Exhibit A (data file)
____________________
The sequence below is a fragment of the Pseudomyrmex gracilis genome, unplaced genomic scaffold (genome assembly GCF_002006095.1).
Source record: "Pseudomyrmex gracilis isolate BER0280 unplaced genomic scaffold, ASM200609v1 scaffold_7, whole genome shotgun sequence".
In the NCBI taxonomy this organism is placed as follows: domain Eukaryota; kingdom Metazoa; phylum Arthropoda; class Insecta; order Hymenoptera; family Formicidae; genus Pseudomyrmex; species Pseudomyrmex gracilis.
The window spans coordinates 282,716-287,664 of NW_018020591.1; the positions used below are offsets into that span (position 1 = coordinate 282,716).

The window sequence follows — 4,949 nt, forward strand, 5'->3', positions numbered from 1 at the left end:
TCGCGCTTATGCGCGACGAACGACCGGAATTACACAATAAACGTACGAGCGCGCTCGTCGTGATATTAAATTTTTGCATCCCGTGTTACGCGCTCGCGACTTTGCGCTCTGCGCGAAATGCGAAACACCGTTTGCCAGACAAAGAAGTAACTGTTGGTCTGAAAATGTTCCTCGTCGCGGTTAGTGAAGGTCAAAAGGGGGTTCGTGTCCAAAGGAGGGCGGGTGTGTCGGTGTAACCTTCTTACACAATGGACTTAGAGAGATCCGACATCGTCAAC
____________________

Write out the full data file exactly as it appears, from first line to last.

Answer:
The sequence below is a fragment of the Pseudomyrmex gracilis genome, unplaced genomic scaffold (genome assembly GCF_002006095.1).
Source record: "Pseudomyrmex gracilis isolate BER0280 unplaced genomic scaffold, ASM200609v1 scaffold_7, whole genome shotgun sequence".
In the NCBI taxonomy this organism is placed as follows: domain Eukaryota; kingdom Metazoa; phylum Arthropoda; class Insecta; order Hymenoptera; family Formicidae; genus Pseudomyrmex; species Pseudomyrmex gracilis.
The window spans coordinates 282,716-287,664 of NW_018020591.1; the positions used below are offsets into that span (position 1 = coordinate 282,716).

The window sequence follows — 4,949 nt, forward strand, 5'->3', positions numbered from 1 at the left end:
TCGCGCTTATGCGCGACGAACGACCGGAATTACACAATAAACGTACGAGCGCGCTCGTCGTGATATTAAATTTTTGCATCCCGTGTTACGCGCTCGCGACTTTGCGCTCTGCGCGAAATGCGAAACACCGTTTGCCAGACAAAGAAGTAACTGTTGGTCTGAAAATGTTCCTCGTCGCGGTTAGTGAAGGTCAAAAGGGGGTTCGTGTCCAAAGGAGGGCGGGTGTGTCGGTGTAACCTTCTTACACAATGGACTTAGAGAGATCCGACATCGTCAAC